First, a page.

On Saturday, Jan. 12, Open Mic Night took place in the Mead-Witter room at Warch Campus Center. The open mic, hosted by junior Daniel Green, was an after-hours event that attracted a sizeable audience. Green kicked things off himself at 10 p.m. with a short set of original music. After he performed a few songs with the accompaniment of recorded tracks, Green sat down at a piano to provide his own harmonies.
Green’s lyrics centered around themes of relationships and loss. His performance was very authentic; I could sense an earnest effort to convey raw emotion and meaning. The result was an aesthetic appeal that is also characteristic of bedroom pop and lo-fi in which sparse production reduces the distance between the listener and the artist’s own personality and intent.
Green’s opening act was a high note that reverberated through the remainder of Open Mic Night, carried along by his charisma as a host. Before handing over the mic to the next performer, he made a “shameless plug” for SOL Studios, the on-campus organization for music producers with which he is involved.
Next up was freshman Juan Ayala, who read a poem titled “Thoughts.” The poem was dense and dark. It seemed to evoke the experience of attempting to fall asleep while your mind is still very much awake, dragging you through the memories, images and ideas that lurk undigested in its depths. Ayala rattled off a litany of these “Thoughts,” which appeared to follow no logical progression, but instead represented various angles of a dream-like image engulfed in a nebulous cloud of fear, loneliness and despair. The poem was clearly very personal to Ayala—perhaps it was inspired by some particularly long, restless nights.
As Open Mic Night continued, there were a few other acts that stood out to me. One was freshman Marcus Anderson and his semi-improvised performance of Kenny Dorham’s jazz standard “Blue Bossa.” Showing off some jazz flute skills that would put Ron Burgundy to shame, Anderson played through the main melody of “Blue Bossa” a few times before mixing it up with scalar runs, a variety of harmonic accents and other improvised flair. He demonstrated a great deal of sensitivity, paying attention to stylistic nuances while maintaining a steady tempo—both things that are especially difficult to do when your brain is busy making up music on the spot.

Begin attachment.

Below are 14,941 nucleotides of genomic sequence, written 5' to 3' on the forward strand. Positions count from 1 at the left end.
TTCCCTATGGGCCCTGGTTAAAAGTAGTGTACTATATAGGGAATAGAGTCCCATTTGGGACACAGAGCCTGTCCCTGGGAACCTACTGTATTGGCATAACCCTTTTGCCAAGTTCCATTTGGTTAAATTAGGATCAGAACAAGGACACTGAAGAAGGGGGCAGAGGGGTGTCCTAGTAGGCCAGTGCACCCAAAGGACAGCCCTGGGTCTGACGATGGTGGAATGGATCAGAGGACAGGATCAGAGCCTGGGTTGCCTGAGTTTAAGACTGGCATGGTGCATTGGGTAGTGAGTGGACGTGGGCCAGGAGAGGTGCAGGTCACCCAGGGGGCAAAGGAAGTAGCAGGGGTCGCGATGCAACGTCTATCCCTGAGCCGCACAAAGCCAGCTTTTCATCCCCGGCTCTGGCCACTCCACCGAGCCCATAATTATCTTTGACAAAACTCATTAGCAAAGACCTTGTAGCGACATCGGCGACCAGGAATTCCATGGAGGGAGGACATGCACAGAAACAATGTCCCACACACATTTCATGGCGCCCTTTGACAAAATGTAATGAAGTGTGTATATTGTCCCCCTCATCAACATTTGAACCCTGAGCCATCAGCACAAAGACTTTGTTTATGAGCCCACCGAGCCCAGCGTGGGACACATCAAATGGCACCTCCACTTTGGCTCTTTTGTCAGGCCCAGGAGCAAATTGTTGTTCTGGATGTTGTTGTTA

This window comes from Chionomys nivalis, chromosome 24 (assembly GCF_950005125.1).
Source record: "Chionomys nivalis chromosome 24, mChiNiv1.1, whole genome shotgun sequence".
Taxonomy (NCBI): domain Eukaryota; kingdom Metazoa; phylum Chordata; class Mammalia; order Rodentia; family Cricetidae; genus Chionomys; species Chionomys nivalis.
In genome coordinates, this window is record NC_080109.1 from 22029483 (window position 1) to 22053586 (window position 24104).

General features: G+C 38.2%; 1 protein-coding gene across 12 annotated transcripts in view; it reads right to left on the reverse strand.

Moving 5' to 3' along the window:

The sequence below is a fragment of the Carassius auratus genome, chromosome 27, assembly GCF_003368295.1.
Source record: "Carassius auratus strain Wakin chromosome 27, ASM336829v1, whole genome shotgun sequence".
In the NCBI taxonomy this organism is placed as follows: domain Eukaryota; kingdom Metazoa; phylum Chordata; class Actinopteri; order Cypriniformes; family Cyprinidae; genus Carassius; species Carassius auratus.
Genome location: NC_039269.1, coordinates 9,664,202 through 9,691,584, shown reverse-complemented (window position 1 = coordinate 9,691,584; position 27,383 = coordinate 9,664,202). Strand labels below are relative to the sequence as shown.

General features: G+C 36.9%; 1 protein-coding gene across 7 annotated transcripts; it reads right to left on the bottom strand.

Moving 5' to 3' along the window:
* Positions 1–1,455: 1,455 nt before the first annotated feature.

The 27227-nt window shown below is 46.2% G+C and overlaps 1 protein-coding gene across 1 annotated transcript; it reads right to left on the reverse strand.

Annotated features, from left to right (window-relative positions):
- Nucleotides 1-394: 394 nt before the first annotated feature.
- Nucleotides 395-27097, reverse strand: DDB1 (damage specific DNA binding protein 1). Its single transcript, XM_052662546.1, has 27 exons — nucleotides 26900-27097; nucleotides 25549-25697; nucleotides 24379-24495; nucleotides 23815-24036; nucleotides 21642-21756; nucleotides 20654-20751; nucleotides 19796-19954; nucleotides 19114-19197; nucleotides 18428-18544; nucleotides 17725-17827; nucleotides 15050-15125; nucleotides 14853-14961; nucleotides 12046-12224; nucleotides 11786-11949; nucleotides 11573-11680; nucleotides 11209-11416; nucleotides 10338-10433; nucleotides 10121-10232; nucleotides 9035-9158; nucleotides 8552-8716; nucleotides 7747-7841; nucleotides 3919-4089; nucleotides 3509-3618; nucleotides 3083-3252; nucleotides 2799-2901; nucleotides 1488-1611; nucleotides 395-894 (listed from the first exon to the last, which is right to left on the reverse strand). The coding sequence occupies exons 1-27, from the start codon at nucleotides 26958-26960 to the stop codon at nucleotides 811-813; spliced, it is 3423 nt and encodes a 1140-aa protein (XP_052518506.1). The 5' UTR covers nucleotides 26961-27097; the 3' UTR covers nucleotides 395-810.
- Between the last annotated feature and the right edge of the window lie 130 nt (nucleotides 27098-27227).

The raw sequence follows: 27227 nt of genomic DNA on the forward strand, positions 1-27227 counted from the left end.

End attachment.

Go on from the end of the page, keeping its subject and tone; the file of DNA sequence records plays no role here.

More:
Afterwards, senior Jacques Fehr rapped over several different tracks. He explained, “I got most of these beats off of YouTube like 45 minutes ago,” meaning that his raps were either extemporaneous or had been written just before the event. That’s very impressive, considering that his rhymes were clever and fairly dense. He riffed on themes of growing up, nostalgia, guilt and confusion, weaving these thematic threads together in different ways on each beat.
After the first few tracks it was evident that he had run out of prepared material. He still had more beats queued up, which resulted in an ad-libbed monologue about his childhood synagogue getting turned into a church, and his reluctance to return there afterwards. It was surreal and somewhat nonsensical, but it was somehow an effective sequitur to his previous rhymes and drew several laughs from the crowd. Fehr’s rapping skills were undeniably impressive; it takes confidence and poise to extemporize in front of a live audience.
In a sharp departure from Fehr’s rapping, sophomore Jacob Deck took the stage with a micro-harp. It may have been smaller than a full-size harp, but it was no measly lyre—it stood at least four feet tall. Deck played a relaxing, pastoral solo tune before asking the audience to join him in a sing-along. The tune was called “Waltzing with Bears” and was reminiscent of the campfire warmth of other folk classics. Initially they were reluctant, but soon enough most of the audience was singing the chorus with Deck. It was a very wholesome moment.
“Waltzing with Bears” is actually very catchy; I’ve caught myself humming the tune several times over the last few days. I regret if I missed any other memorable performances, but by this time it was already 11 p.m. and I had made other plans. I departed as the next student prepared to take the stage.
I really admire people who have the courage to perform at events like this. Like I’ve already mentioned, to get on stage you have to believe in yourself and accept the possibility that things will not go as you had hoped. Even at a low-stakes event like Open Mic Night, the fear of judgement or humiliation can be real. However, if you have talents and skills to offer up to the world—and everybody has something to offer—then to withhold them would be to deprive others of your awesomeness.
The performers at Open Mic Night not only entertained those in attendance, but they also demonstrated some of the diverse talents and personalities present within the Lawrence community. A person in the audience may have found someone else who has a similar hobby or have been inspired to take up rapping or jazz flute. A certain performance might even have encouraged them to take a risk and perform at the next open mic. I appreciated all of the talents on display at Open Mic Night, and I’ll certainly return for the next one. Hopefully I’ll get to see some of the same acts as well as some fresh faces.